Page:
There’s lots of people, you know, who want to know everything, and I understand why they do. As I said to some of my friends in the media, sure, you’d come up and sit in the cabinet room if we let you up there, because that’s your bread and butter, information. The opposition parties want to know everything we’re doing because they’re looking for fodder all the time. But we have to protect commercially sensitive information and we have to protect information about individuals, and when we brought those amendments in — amendments to legislation that we proclaimed and that we live by every day — what we were doing was protecting information, briefing notes — it’s not good protecting a cabinet paper up here if you haven’t protected the briefing note down here. So it’s that continuum that ensures that what it is that needs to be kept private is kept private. Now, I’m going to tell you, I come from a school that says, tell everybody as much as you can tell them, share as much information as you can possibly share, because I don’t believe that it hurts you. I think the more that people know, the better off we all are. Gosh, as politicians, we’d love to be able to tell everything. There’s lots of things, you know, you’re — Ooh, if I could only say — but you can’t say it because in if you’re only saying it will help you but it will hurt somebody else, and government shouldn’t be doing that. And the spin that went on what we did in the House of Assembly was scandalous. We had an article in our paper that said these amendments, you know, if these amendments had been in place in the last year, we wouldn’t have known about ER/PR, we wouldn’t have known about Burton Winters, we wouldn’t have known about what was going on in the presidential search at the university, and the minister, Felix Collins, wrote to the paper and said, wrong! ER/PR had nothing to do with ATIPP freedom of information. Nothing. Wasn’t related to it at all. It would’ve unfolded now exactly as it unfolded before. Burton Winters had absolutely nothing — nothing — to do with the ATIPP amendments. Everything that we know we would’ve known in any case. And the issues around the presidential search, absolutely nothing to do with ATIPP. Noting. As soon as the letter is posted in the paper, the next week she come back and she says, well, maybe the examples I used weren’t good. Well, no they weren’t very good. They were wrong and you know what they demonstrated? They demonstrated that you don’t know what you’re talking about.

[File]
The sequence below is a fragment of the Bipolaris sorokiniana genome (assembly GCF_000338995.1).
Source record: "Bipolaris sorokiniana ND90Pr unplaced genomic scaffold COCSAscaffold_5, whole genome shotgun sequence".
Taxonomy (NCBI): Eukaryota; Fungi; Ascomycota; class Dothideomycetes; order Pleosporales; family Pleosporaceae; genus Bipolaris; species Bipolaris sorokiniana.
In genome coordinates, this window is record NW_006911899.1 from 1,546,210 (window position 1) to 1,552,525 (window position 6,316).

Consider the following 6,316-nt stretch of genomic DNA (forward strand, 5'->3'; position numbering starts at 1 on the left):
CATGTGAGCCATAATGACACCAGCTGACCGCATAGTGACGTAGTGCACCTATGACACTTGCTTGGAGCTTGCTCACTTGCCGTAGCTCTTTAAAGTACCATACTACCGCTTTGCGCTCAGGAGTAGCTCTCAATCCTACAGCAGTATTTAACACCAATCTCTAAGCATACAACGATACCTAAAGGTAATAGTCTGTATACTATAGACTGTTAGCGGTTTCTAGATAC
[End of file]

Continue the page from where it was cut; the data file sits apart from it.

(Applause)